#5: Who Put Bella in the Wych Elm?


In 1943 when 4 young boys discovered a skull inside a Wych Elm tree, so began one of the leading British mysteries of the 21st century. Ultimately, the boys’ discovery led to the uncovering of an almost complete skeleton of a woman from within the tree which, despite plenty of apparent evidence, was never formally identified. But, that’s not all. The following year, a graffiti message mysteriously appeared close by, ominously reading “Who put Bella in the Wych Elm?” And so, the name ‘Bella’ became central to the investigation. To this day, no one knows who Bella is, was, or what happened to her – but the graffiti message shows up every now and then, resprayed as a reminder.

#4: The Enfield Haunting


This famous London story has been at the centre of plenty of horror adaptations. Providing the eerie inspiration for its own mini-series andthe Hollywood horror flick, “The Conjuring 2”, you’ve probably heard at least a little bit about it. Back in 1977, a small council house in Enfield hit national newspapers as claims of paranormal activity had the country fascinated. Incidences of furniture moving, loud noises, things being thrown and even levitating children were reported by residents and those who visited the home. But suddenly, in 1979, the reports stopped. Of course, there are plenty who are skeptical, but it’s been held as a paranormal hotspot ever since.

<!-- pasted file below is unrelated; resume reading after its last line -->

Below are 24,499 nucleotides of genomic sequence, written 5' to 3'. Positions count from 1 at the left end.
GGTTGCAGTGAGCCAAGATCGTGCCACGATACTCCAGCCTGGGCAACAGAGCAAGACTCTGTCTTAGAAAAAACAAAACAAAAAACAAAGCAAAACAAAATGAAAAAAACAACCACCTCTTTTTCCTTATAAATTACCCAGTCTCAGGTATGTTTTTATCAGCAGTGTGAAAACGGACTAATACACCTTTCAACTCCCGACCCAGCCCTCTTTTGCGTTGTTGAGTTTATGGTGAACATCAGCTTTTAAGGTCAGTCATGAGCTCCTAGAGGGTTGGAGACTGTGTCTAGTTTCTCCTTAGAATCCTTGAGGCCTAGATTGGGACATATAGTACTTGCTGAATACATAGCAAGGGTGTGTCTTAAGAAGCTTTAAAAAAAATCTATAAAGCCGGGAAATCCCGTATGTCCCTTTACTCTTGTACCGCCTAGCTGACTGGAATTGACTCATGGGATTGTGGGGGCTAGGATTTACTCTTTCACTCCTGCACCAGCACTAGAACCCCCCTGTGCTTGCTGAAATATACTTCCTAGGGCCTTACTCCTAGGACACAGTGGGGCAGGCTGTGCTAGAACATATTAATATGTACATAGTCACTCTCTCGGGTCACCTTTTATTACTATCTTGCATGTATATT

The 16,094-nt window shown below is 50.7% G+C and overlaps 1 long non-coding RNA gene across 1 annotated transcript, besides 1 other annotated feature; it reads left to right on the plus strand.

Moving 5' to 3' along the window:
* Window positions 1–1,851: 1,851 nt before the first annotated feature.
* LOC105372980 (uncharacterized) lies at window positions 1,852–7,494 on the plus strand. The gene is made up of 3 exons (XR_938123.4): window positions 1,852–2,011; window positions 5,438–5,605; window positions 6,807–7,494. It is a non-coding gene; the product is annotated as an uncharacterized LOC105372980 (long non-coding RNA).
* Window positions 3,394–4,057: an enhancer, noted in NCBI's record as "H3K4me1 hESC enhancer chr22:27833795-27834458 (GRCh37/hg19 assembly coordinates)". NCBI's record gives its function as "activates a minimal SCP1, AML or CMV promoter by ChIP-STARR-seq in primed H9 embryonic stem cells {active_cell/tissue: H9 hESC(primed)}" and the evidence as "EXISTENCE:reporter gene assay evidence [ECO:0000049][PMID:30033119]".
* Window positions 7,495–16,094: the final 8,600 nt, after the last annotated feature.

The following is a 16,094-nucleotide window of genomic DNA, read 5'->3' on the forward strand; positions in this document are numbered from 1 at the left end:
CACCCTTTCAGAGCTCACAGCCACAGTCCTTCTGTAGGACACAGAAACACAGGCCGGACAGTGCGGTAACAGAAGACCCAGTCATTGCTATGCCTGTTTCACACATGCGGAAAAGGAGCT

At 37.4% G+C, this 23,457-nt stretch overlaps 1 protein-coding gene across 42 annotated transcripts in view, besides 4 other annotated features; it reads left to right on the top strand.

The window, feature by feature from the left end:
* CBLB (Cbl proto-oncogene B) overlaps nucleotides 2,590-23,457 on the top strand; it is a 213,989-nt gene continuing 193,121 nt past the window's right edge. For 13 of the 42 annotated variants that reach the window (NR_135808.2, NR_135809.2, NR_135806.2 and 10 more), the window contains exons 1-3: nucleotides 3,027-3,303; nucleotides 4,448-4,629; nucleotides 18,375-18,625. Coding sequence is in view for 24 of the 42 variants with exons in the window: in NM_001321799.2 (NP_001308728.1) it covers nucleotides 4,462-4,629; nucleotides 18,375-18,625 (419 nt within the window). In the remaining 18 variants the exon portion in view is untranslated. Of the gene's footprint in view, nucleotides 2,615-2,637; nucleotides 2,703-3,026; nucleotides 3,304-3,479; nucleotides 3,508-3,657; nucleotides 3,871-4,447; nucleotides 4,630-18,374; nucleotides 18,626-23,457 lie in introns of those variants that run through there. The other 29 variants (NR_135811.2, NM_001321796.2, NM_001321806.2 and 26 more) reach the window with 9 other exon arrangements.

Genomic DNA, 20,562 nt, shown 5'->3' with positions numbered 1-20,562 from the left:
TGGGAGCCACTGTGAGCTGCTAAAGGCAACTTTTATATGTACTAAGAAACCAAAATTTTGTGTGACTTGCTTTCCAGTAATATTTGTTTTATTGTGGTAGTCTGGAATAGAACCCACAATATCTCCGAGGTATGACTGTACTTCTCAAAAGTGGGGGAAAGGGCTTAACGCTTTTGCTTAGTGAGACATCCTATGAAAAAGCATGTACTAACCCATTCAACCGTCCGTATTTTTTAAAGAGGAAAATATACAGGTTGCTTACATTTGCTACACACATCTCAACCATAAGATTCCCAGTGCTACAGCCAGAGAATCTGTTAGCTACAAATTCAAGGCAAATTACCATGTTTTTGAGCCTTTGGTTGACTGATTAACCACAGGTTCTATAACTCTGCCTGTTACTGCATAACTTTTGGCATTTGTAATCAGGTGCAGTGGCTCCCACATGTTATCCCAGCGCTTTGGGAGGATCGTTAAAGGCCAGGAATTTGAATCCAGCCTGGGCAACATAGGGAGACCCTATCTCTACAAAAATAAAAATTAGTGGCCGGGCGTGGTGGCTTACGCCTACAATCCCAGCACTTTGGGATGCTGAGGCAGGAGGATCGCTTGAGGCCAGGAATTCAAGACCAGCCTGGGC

#3: The Overtoun Bridge


People-powered paranormal activity is one thing, but once unassuming animals are affected, we’re officially concerned – and are extremely keen to solve this particular mystery. The Overtoun Bridge has caused morbid confusion for the residents of West Dunbartonshire in Scotland since the 1950s. And that’s because, according to reports, tens (possibly hundreds) of dogs have inexplicably jumped to their death off of it, plummeting into the rocks below. What’s even weirder is that the dogs always jump off the same part of the structure and, if they survive the fall and are brought back to the bridge, they’ve been known to jump again. What kind of creepy cruelty is this?

#2: Rendlesham Forest


UFO sightings often feel like more of an American phenomenon. But the UK has had its fair share of flying saucer claims too, not least the world famous Rendlesham Forest incident. Affectionately known as ‘Britain’s Roswell’, the events unfolded close to a military base in Suffolk, around Christmastime in 1980. Guards on duty claimed to have spotted lights descending into the forest. And, after going to investigate, reported a glowing, metallic object moving through the trees. However, all that could be found during a search the next day were impressions in the ground, burn marks and broken branches. The claims of ‘alien!’ were widespread, but an actual explanation was never reached.

#1: Jack the Ripper


As the figure at the centre of arguably the most infamous murder mystery in British history, few have achieved lasting notoriety to match Jack the Ripper’s. Terrorizing Victorian London, Jack famously (and brutally) killed at least five women in Whitechapel. But, despite various investigations, a ridiculous number of theories and plenty of pop culture legends, still no one knows who the serial killer really was. We don’t know the motive, the background, his fate – heck, we’re not even 100% certain on Jack’s gender! An entire branch of analysis known as Ripperology has even arisen, to try and find some answers. But the riddle remains unsolved, and possibly will do forever more.